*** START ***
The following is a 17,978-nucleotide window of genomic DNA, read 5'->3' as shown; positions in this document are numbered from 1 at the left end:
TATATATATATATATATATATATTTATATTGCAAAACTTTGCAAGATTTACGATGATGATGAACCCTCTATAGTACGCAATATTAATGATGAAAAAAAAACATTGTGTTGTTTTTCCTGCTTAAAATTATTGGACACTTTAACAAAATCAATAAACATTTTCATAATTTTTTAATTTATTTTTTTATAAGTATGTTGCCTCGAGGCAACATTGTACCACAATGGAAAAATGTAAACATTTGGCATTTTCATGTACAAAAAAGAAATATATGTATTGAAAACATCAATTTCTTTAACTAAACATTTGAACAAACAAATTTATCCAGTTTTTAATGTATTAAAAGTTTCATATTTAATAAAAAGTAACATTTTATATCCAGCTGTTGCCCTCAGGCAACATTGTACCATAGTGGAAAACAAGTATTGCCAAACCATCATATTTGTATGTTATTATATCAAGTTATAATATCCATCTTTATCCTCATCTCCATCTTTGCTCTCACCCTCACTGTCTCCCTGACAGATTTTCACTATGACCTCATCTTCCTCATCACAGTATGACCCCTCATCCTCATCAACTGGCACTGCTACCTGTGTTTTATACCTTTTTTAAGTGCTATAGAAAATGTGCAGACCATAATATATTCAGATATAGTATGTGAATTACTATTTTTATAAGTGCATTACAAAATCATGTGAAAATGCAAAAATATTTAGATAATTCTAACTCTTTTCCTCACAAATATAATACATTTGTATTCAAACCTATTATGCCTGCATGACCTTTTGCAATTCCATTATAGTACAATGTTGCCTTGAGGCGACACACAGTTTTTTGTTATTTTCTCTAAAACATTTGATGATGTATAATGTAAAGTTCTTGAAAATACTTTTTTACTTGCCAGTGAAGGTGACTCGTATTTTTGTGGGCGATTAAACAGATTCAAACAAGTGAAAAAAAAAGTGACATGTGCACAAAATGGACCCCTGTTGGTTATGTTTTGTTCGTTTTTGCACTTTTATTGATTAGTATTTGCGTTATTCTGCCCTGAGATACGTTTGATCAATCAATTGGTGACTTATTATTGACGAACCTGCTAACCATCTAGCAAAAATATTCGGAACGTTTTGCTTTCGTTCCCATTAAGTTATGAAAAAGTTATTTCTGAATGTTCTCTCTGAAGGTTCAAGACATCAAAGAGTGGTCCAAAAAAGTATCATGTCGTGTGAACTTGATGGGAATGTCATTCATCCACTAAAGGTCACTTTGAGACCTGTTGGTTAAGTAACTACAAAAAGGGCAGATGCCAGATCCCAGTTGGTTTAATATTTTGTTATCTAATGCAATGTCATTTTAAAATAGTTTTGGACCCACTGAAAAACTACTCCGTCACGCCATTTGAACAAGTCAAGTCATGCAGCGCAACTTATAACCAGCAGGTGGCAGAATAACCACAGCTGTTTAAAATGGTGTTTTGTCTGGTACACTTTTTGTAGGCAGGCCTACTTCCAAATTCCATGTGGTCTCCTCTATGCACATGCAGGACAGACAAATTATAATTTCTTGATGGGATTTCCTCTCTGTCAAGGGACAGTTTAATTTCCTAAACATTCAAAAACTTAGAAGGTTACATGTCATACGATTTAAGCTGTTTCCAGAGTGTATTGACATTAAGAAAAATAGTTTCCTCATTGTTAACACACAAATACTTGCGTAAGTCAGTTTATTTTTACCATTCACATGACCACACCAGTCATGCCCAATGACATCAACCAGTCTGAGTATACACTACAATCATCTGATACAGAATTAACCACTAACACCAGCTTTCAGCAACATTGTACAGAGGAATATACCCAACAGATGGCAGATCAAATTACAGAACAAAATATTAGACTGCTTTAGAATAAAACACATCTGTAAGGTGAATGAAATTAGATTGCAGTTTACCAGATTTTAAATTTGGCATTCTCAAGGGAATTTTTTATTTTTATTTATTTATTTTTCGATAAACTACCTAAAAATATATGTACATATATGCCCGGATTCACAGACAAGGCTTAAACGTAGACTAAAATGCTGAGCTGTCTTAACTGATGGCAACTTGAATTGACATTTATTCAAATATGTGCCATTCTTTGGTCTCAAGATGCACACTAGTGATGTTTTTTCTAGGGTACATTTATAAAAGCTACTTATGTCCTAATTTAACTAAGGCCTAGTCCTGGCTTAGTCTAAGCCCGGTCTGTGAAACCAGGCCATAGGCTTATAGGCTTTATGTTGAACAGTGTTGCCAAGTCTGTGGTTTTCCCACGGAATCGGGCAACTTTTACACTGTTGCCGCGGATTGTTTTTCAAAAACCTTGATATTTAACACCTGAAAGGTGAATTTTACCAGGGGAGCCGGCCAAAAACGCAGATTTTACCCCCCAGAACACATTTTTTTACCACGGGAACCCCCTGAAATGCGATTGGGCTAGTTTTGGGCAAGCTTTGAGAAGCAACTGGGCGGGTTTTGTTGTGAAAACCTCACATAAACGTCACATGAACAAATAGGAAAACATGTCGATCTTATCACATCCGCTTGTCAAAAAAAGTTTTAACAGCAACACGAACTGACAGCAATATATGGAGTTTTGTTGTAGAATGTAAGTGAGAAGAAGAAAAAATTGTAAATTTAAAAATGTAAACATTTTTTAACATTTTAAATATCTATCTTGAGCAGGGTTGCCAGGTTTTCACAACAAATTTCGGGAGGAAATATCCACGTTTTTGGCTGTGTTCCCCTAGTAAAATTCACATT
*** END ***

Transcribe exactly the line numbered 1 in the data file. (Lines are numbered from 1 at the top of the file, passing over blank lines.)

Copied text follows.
The following is a 17,978-nucleotide window of genomic DNA, read 5'->3' as shown; positions in this document are numbered from 1 at the left end: